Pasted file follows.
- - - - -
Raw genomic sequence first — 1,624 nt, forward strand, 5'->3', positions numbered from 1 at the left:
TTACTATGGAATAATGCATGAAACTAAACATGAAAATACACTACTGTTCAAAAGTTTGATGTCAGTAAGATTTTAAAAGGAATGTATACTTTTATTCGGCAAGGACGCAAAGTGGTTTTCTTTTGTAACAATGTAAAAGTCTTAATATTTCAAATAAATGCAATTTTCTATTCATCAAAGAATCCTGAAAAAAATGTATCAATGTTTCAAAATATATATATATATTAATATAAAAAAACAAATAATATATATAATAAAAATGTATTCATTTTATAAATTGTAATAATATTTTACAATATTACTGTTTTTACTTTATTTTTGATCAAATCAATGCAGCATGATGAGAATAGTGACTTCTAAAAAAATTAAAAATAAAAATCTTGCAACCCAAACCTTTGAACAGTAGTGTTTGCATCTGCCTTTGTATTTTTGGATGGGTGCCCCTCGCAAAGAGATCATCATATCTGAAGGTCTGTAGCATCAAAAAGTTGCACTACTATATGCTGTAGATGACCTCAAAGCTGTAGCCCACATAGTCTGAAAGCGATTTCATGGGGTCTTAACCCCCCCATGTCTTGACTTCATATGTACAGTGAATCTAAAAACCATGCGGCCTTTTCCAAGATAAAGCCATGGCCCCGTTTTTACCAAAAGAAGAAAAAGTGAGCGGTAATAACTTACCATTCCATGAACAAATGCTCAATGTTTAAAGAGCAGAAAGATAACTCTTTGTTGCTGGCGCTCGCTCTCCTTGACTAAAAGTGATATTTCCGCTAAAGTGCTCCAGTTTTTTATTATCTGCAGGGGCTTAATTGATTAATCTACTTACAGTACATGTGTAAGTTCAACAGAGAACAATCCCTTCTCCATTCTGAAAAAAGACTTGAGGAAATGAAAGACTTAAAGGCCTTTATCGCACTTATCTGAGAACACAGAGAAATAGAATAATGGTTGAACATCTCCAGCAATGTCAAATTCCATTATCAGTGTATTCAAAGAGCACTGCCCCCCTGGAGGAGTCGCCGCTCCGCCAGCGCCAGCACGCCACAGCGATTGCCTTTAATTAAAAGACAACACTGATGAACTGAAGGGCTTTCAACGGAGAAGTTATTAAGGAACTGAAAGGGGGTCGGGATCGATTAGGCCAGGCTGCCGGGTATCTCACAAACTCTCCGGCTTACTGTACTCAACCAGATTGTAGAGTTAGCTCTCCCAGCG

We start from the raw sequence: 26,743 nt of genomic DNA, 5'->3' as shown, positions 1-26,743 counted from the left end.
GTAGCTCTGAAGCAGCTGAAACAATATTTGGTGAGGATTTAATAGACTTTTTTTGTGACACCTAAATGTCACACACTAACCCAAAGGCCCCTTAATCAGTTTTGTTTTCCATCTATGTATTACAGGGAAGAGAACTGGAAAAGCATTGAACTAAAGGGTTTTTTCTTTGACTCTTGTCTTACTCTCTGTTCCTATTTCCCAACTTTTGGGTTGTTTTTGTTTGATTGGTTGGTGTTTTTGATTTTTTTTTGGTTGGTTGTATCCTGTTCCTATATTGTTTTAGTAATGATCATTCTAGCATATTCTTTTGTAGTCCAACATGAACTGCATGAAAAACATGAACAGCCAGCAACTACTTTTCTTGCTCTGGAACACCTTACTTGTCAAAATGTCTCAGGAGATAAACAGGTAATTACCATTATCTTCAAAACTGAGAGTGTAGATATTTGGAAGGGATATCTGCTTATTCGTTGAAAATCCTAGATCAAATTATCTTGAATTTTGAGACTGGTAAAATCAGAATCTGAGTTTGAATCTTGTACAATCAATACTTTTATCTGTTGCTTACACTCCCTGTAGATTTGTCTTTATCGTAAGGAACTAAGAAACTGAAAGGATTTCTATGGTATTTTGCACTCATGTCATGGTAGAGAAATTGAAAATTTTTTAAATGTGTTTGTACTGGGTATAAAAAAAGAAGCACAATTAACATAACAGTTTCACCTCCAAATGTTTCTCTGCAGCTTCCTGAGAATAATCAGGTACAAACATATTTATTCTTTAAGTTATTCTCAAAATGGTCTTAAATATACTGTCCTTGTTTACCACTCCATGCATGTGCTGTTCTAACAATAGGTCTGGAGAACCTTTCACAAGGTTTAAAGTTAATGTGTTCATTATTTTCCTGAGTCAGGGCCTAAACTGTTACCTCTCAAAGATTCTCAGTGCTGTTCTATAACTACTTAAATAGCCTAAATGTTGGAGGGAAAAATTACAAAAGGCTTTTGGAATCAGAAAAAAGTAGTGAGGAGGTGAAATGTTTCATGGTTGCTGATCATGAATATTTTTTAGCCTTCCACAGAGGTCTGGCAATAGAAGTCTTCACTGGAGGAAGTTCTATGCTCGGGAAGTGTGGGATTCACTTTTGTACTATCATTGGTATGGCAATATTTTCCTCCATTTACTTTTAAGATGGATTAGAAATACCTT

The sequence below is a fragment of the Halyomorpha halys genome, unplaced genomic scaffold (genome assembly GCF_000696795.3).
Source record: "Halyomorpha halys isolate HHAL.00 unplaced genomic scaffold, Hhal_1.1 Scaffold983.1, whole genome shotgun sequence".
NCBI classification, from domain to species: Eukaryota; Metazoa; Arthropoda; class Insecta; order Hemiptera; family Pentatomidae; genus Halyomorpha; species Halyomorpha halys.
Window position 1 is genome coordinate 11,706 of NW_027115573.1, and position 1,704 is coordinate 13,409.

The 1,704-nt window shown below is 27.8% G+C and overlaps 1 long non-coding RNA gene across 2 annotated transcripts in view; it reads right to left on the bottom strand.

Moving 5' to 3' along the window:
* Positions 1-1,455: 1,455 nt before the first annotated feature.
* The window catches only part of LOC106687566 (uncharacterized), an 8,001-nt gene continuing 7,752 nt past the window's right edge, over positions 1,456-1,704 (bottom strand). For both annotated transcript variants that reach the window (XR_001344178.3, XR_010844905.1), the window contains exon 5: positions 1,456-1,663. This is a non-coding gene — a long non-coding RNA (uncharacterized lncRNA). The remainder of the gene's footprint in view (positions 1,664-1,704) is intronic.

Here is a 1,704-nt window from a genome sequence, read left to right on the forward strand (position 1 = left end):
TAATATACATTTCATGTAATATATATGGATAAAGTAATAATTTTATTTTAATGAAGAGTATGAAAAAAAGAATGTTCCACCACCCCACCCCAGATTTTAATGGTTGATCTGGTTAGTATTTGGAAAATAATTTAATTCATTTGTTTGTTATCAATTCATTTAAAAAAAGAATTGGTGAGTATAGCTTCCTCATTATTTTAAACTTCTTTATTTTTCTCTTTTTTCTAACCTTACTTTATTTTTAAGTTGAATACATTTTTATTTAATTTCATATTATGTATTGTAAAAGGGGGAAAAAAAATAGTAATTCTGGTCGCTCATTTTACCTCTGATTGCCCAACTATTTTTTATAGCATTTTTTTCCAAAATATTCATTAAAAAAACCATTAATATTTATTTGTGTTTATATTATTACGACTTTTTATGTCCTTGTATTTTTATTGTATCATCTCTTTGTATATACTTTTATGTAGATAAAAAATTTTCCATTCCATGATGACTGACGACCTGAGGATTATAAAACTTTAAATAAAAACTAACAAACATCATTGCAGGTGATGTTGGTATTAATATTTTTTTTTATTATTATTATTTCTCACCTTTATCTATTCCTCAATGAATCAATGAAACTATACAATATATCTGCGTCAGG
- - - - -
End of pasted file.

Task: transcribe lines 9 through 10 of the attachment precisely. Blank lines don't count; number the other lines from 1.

The 1,704-nt window shown below is 27.8% G+C and overlaps 1 long non-coding RNA gene across 2 annotated transcripts in view; it reads right to left on the bottom strand.

Moving 5' to 3' along the window: